Thanksgiving Day in 1923 was a working day for silver screen star Martha Mansfield. She was on location in Brackenridge Park in San Antonio, Texas, shooting a Civil War drama called The Warrens of Virginia. After a take, she went to her car to relax with some colleagues. But what happened next would be as horrific as it was unexpected.
Mansfield was born Martha Ehrlich on July 14, 1899, in New York City. Her parents were Maurice and Harriet Ehrlich. Her father abandoned the family when she was just 13 and left her mother to support Mansfield and her younger sister Edith.
Mansfield is said to have had a burning ambition to take to the stage from an early age. She started on the boards in 1912 with a minor part in a Broadway version of Little Women. She then had a part in a musical the following year. Supporting roles followed and she played famous New York theaters of the day such as the Winter Garden and The Globe.
In 1917 Mansfield broke into film – silent in those days – winning a six-month assignment at Essanay Studios. She made three short comedies with Essanay, a company that became famous after making a series of movies with a certain Charlie Chaplin in 1915. Mansfield’s screen name at Essanay was Martha Early.
Then in 1918 she was invited to join the Ziegfeld Follies, a lavish revue show loosely modeled on the burlesque performances of the Folies Bergère in Paris, France. Consequently, she rubbed shoulders with many of the top stars of the day, such as W.C. Fields and Will Rogers.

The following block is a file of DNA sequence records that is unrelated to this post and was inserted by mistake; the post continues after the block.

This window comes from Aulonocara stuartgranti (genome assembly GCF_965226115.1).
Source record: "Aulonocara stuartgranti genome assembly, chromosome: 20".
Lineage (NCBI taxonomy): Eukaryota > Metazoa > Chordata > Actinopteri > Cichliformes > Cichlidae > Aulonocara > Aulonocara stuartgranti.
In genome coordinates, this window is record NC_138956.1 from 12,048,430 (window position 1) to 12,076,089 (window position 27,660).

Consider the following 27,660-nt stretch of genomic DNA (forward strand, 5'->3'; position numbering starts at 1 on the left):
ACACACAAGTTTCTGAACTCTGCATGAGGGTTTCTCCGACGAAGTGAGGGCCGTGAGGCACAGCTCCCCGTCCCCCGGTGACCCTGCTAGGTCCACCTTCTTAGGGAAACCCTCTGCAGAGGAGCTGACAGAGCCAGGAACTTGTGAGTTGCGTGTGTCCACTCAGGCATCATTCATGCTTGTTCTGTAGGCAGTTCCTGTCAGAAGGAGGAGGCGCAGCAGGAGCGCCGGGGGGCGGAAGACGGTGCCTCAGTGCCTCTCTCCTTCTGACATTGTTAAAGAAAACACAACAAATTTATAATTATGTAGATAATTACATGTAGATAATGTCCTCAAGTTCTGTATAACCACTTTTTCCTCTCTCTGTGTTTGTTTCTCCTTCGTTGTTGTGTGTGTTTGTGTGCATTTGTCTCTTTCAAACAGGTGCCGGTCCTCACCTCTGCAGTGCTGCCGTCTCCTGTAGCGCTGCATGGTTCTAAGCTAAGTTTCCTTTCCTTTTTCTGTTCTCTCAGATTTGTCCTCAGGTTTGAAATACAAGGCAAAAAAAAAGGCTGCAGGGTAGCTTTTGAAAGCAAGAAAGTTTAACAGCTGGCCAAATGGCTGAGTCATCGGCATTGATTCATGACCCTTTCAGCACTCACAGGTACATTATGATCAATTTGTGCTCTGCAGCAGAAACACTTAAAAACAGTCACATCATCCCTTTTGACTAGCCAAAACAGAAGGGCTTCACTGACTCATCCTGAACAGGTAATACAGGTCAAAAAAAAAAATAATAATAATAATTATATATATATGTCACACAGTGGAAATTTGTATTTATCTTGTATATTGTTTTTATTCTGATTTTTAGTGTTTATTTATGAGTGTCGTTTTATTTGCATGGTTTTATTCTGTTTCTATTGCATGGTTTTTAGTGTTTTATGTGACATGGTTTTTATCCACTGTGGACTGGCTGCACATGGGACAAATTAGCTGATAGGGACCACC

After two seasons with Ziegfeld, Mansfield became something of a celebrity and famous beauty, known back then as an “it girl.” In 1918 she acted in her first feature film, Broadway Bill. And in 1919 she announced to her public that she would henceforth devote herself to the cinema.
After a spell as Martha Early, Martha Ehrlich now became Martha Mansfield. Some biographers have claimed she chose the name because she was born in Mansfield, Ohio. But her birth and death certificates both give New York City as her birthplace. In fact, her mother had lived in Mansfield, where she’d ended up after arriving from Ireland. And that was the source of her screen name.
Mansfield now did some work for a production outfit called The Famous Players-Lasky, playing lead in some of the company’s movies. She also made a film for Florenz Ziegfeld, a movie-maker on the side when he wasn’t running his famous Follies extravaganzas.
But after that dabbling, she finally made her way to California. Here, she acted in her first Hollywood movie in 1920, Civilian Clothes. This was a silent comedy made by the company she’d worked for before, The Famous Players-Lasky. In this romp Mansfield played a Salvation Army recruit whose supposedly dead husband comes back to take a job as the family butler.
Now Mansfield bagged a part which substantially heightened her profile. She played the character of Millicent Carew in a 1920 adaption of Robert Louis Stevenson’s classic yarn, The Strange Case of Dr. Jekyll and Mr. Hyde. Carew is the fiancée of the handsome Dr Jekyll played by John Barrymore, one of the most famous actors of his day. Barrymore, of course, also played the part of the evil Mr. Hyde.